[I edit a lot of interviews. In Final Cut Pro X,] I need to be able to view each audio channel at once when picking sound bites because I can see my questions on one channel and the answers on the other and that way I can zip around more quickly the material.
My first reaction was that this isn’t possible, but in thinking about this, I realized there’s a very cool work-around that might do the trick. So, here it is.
QUICK AND EASY
Select a clip in the Event Browser.
Open the Inspector and click the Audio text tab at the top
Go to Channel Configuration and change it to Dual Mono. (If your camera records four audio channels, this dialog will say “Four mono.”)
The two separate audio tracks are now displayed. In this case, the interviewer is on the top track and the guest is on the bottom track.
Uncheck the track you don’t want to hear, in this case the interviewer has been disabled. Unchecking a track does not delete it, but does make the track inaudible
Now, when you look at the clip in the Browser, you only see the audio waveforms from the active (checked) track. In this case, this shows the answers from the guest. Seeing just the answers can make setting In and Out points much faster.
As well, when you edit this clip to the Timeline, only the active audio track will be displayed, or audible. The only limitation to this system is that you can only view/hear whatever audio tracks you have checked in the Inspector.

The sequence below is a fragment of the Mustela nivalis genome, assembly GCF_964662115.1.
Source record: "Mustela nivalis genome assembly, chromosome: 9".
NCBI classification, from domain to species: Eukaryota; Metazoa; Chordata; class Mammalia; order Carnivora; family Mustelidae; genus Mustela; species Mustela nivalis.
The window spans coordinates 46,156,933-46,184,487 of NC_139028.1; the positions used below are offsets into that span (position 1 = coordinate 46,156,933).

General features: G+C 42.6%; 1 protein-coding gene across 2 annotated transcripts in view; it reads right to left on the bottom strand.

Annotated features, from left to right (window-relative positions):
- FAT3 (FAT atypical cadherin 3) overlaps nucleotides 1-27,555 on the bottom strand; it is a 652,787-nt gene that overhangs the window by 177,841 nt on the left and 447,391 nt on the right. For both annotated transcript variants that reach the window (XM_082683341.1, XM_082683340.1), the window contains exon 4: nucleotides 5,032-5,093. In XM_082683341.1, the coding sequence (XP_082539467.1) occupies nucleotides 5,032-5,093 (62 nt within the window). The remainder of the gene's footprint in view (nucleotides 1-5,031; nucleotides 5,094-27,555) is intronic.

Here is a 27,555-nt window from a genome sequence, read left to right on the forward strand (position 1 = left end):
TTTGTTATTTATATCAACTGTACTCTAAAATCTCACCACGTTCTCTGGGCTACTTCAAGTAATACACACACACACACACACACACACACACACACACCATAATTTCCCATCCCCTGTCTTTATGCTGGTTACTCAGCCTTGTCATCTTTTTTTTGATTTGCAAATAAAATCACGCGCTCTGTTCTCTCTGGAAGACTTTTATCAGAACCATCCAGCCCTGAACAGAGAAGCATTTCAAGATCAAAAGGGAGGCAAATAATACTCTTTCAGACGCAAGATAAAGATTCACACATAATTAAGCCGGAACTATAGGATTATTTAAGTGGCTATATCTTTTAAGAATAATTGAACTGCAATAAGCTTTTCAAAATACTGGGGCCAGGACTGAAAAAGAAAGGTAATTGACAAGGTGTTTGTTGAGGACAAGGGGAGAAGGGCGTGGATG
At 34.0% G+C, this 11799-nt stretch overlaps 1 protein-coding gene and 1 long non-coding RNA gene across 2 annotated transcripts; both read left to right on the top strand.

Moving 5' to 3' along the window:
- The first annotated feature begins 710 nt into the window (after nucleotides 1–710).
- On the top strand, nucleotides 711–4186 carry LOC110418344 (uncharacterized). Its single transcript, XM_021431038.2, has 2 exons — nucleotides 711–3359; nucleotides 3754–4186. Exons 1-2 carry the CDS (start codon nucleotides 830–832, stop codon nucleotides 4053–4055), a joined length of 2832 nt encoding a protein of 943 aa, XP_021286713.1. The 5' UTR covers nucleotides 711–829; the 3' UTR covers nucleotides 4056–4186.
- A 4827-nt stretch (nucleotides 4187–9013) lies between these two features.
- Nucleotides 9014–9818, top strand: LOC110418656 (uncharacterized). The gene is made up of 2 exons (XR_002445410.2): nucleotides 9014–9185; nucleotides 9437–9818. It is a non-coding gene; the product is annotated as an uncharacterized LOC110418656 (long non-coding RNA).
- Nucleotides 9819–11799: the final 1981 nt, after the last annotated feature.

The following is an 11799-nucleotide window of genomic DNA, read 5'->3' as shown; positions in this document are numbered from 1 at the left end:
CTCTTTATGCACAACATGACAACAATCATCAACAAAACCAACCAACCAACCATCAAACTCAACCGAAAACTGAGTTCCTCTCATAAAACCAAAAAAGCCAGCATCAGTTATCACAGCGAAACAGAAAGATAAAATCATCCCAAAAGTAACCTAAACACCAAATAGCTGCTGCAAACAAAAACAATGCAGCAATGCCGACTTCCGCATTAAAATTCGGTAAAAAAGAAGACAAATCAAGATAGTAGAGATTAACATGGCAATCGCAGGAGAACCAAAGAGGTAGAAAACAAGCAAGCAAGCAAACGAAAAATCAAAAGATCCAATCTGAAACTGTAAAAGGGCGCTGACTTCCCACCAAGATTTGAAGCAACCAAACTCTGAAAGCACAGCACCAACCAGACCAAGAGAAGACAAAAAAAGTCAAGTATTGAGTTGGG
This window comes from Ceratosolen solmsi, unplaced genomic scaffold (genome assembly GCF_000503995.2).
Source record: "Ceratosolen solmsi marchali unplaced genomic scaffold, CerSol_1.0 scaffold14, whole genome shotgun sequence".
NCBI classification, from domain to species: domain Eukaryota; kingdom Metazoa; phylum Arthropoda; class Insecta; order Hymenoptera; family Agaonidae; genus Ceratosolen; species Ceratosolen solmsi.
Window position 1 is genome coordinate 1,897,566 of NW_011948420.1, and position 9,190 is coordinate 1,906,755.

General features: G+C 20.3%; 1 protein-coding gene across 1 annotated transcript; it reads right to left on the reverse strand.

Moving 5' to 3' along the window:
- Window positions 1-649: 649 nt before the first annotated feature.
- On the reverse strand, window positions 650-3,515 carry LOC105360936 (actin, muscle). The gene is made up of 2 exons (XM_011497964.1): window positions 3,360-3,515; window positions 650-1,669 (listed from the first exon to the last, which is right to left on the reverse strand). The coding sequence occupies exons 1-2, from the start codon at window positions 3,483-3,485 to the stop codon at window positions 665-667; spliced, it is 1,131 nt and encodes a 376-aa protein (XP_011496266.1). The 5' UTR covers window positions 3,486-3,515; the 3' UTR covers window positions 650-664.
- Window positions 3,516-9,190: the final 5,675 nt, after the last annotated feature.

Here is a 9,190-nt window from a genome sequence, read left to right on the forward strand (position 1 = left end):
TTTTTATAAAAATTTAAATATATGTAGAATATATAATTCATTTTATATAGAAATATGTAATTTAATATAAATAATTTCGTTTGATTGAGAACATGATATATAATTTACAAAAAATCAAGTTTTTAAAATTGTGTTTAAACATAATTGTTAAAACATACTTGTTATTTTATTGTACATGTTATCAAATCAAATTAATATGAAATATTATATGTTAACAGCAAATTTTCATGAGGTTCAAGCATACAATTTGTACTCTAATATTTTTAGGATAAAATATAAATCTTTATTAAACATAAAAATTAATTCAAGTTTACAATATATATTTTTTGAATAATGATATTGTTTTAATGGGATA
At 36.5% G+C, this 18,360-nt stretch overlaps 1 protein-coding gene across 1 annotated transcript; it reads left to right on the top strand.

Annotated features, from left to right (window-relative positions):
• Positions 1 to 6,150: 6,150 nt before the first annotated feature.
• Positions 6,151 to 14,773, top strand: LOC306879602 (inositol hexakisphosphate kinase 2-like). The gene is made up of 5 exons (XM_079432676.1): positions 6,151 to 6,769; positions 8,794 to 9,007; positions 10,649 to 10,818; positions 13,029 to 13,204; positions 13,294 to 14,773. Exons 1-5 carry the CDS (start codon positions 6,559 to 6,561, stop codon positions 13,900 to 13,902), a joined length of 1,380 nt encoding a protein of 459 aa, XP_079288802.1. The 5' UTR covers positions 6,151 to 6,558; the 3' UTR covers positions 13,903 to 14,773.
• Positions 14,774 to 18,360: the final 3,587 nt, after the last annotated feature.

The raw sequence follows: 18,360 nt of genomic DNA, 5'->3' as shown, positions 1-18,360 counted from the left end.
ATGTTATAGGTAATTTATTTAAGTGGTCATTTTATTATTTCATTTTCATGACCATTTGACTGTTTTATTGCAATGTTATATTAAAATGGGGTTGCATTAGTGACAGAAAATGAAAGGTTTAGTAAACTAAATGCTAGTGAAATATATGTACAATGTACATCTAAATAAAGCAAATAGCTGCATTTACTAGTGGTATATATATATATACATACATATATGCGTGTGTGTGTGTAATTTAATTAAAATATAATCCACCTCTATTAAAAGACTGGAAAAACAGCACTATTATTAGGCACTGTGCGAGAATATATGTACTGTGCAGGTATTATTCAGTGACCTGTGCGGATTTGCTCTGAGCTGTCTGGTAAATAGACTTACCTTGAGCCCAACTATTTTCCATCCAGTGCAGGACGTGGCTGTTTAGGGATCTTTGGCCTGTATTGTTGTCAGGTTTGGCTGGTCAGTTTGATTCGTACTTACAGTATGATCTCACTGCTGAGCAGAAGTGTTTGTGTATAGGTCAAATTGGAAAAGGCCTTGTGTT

NOTE: To enable the missing track, select the clip – either in the Timeline after editing or in the Event Browser – go to the Audio tab in the Inspector and check all tracks that you want to hear (enable).
A BIT OF COMPLEXITY
If you need to see both tracks, whether you hear them or not, things get a bit more complex.
You can’t see both separate audio tracks in the Event Browser.
You can’t see both separate audio tracks, by default, in the Timeline.
If you select Clip > Expand Audio/Video or Clip > Detach Audio, you won’t see both tracks.
However, if you choose Clip > Break Apart Clip Items, you can see the separate tracks. The downside to using this is that you need to be very careful not to get your clips out of sync. Because if you do, getting them back into sync is really, really difficult.
Probably the best workaround in that case, would be to collect your split clips into a compound clip, but that makes the process of editing interviews a bit more difficult.
For a lot of interview producers and editors, being able to see just the answers is just the ticket to getting interviews edited a whole lot faster.
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